7 things that happen to you when you’re under stress

Whether you’re worried about a big bill payment, managing a new work from home routine or anxious about the current state of the world, stress is omnipresent right now. While stress—or the fight or flight response—can protect you from danger or making poor decisions, chronic stress can affect the body in more ways than one.

“Stress is supposed to save us and make us think of out the box as it’s a survival technique. But what’s not helpful to us in any way is chronic stress,” confirms Nikhil Kapur, co-founder, Atmantan Wellness Centre. “The stress response is a physiological reaction your body initiates when it feels unsafe. Stress is our survival technique. Your body doesn’t differentiate between being late, overwhelmed or running from an attack, it just knows there’s trouble,” states Renee Grandi, clinical nutritionist and naturopath, Chiva Som International Health Resort.

1) You’ll find yourself getting sick more often

The pituitary gland regulates all the hormonal glands in the body. “When we sense a threat, the pituitary will signal the adrenal glands to pump out cortisol. This also pumps up the blood supply, increases the heart rate and improves the energy supply. The stress hormone isn’t actually the culprit, it’s the failure to turn this switch on and off that is,” says Kapur. Since this allostatic load is constant, it can cause actual wear and tear in the body, reducing its ability to fight infection when it does attack as the resources are already stressed. Plus, the production of cortisol reduces the disease-fighting white blood cells, proving the connection between stress and a weakened stress response.

2) You’ll find it hard to balance your mood

“When you are stressed over and over for a long period of time, you may start behaving differently,” shares Arouba Kabir, a Gurgaon-based mental health therapist. “You may become withdrawn, indecisive or inflexible. You may not be able to sleep properly. You may be irritable or tearful.”

3) You can struggle with regular tasks

“Chronic stress has an effect on brain function and can actually shrink the size of your hippocampus,” says Dr Kapur, which suggests why you can’t focus on a task at hand when you’re overwhelmed or anxious. This can affect concentration, memory and can cause brain fog.

4) You might even find it harder to deal with pain

Studies show that when people are stressed, their tolerance to pain decreases. Chronic pain might even spike or get worse during these times. Since cortisol is flowing in full force, prostaglandins, which are the hormones that help dull pain are overshadowed.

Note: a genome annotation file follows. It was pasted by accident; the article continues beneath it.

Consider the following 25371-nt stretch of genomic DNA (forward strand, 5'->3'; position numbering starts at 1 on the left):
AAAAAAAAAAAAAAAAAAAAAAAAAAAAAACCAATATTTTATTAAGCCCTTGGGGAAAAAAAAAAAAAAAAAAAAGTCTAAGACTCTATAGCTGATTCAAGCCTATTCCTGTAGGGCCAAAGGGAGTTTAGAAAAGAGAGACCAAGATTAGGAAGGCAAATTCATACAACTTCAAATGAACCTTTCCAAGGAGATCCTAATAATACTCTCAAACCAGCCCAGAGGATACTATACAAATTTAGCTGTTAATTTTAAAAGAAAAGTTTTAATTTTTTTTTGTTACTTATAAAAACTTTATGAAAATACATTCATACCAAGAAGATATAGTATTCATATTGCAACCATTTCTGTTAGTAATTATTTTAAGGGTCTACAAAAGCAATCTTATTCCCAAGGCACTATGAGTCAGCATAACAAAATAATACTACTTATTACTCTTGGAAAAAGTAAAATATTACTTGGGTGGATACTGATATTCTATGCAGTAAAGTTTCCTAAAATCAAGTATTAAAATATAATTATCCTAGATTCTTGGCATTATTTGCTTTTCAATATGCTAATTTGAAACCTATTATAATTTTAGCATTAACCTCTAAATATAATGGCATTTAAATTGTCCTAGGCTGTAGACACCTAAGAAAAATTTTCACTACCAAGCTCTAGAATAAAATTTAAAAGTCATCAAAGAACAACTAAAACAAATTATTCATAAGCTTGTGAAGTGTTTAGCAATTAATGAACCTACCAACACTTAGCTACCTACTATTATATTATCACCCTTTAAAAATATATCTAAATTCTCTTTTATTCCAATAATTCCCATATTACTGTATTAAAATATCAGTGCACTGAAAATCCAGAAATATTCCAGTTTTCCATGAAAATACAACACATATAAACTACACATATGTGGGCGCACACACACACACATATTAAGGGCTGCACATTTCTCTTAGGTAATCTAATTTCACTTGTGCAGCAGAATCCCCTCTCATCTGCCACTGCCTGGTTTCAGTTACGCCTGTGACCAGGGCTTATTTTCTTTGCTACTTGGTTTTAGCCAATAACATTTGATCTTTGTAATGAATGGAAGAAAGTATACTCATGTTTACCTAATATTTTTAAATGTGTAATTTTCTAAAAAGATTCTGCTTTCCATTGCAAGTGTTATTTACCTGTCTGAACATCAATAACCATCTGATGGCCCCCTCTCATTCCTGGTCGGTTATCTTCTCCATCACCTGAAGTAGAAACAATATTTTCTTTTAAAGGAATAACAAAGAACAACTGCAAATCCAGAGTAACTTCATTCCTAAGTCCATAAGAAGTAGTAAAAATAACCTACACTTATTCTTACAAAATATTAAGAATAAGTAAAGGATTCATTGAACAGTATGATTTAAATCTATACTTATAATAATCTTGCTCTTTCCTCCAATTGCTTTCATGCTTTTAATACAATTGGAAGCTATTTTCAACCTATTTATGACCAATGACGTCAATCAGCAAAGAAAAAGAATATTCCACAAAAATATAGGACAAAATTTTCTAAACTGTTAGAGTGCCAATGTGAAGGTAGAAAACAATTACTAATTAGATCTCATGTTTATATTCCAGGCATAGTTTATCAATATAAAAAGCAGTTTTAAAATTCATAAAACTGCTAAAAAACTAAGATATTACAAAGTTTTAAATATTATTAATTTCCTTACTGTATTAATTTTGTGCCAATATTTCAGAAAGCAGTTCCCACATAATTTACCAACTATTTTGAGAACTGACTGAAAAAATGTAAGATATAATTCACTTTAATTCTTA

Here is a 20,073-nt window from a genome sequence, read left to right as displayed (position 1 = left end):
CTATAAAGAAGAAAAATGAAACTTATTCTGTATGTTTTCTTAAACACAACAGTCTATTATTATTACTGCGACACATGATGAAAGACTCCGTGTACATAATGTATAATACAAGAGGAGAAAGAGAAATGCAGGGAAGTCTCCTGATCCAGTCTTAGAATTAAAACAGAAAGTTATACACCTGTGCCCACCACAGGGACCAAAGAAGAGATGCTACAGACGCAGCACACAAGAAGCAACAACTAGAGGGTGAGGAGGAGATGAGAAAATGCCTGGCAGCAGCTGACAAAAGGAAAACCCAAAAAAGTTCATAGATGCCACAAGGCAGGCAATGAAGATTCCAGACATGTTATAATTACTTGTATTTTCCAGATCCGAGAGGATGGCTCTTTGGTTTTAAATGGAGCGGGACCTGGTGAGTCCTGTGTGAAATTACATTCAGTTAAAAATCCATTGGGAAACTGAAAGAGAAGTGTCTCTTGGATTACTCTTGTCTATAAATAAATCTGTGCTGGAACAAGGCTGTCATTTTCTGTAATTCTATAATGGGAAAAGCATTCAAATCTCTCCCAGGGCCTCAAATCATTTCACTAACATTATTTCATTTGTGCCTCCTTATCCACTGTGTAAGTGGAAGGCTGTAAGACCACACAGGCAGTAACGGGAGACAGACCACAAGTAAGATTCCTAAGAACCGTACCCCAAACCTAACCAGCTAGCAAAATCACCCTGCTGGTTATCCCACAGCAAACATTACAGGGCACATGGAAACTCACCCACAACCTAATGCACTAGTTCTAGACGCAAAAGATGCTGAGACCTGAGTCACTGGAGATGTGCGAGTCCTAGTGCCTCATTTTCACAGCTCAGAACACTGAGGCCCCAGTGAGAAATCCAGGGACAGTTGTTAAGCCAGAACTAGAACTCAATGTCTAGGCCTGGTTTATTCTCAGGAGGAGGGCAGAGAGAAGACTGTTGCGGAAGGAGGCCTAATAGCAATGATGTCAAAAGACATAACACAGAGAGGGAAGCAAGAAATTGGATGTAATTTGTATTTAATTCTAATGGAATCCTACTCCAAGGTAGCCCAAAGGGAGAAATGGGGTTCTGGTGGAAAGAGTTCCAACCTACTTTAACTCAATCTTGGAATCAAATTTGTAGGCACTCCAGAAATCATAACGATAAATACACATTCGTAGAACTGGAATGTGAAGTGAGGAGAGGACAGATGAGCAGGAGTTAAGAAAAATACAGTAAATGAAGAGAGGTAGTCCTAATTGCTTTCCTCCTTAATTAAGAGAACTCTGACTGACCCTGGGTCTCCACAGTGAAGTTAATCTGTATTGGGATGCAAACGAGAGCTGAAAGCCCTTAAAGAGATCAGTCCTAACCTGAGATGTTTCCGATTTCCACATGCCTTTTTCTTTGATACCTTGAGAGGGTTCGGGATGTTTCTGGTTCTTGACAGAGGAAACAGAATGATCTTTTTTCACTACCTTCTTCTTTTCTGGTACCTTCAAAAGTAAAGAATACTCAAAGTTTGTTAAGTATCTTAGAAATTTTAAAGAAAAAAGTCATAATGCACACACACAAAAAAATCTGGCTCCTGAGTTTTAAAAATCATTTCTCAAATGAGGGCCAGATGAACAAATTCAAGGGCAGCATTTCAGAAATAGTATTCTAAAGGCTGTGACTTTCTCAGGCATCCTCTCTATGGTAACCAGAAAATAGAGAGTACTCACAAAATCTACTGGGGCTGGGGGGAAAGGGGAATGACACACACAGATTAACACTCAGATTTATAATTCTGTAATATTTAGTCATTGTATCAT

5) Your skin will be sensitive and acne-prone

Wonder why you get butterflies in your stomach when you’re stressed? You can blame the gut-brain axis, which is very sensitive to emotion. “We know that the gut, the brain, and the skin are intimately connected. When the microbiome in the gut is disrupted, it promotes inflammation that affects the entire body, including the brain, and the skin. It results in poor wound healing, a disrupted skin barrier and this ultimately translates to dryness, irritation, and worsening of inflammatory skin conditions,” says New York-based dermatologist Dr Joshua Zeichner. And the stress-induced influx of acne? “The same hormone that stimulates cortisol production also binds to oil glands promoting oil production and acne.”

6) Your hair may start to grey or fall out

Dr Zeichner shares how it is well documented that stressful physical or emotional experiences can lead to hair thinning a few months later. “Hairs are shifted into a resting phase all at the same time, leading to rapid shedding. This is a condition known as telogen effluvium,” he adds. When it comes to premature greying of the hair, he warns that it is a poorly understood subject, but may have to do with free radical damage that increases when you are under duress.

7) Your digestive system may feel out of whack

“For some people, stress may produce symptoms like acidity and bloating,” shares Dr Shailendra Chaubey, medical director at Vedary. “For some, it can lead to excessive hunger and the need to binge-eat,” he says. This explains why you suffer spasms or cramps—the enteric nervous system (which stimulates the gut-brain axis) is working on overdrive.

The article was first published in Vogue


  • Aparrna Gupta

    Transitioning from crafting stories for The Asian Age and Bombay Times to setting beauty trends in Verve, Aparrna Gupta’s journey has always revolved around resonant storytelling. Her prowess in content creation is unparalleled, with articles featured in renowned publications like Vogue, Harper’s Bazaar, L’Officiel India, Lifestyle Asia, Elle, and Femina. She also excels in content ideation, trend identification, mood board creation, and product styling. Her expertise has proven invaluable to homegrown brands, enabling them to authentically connect with their audience.

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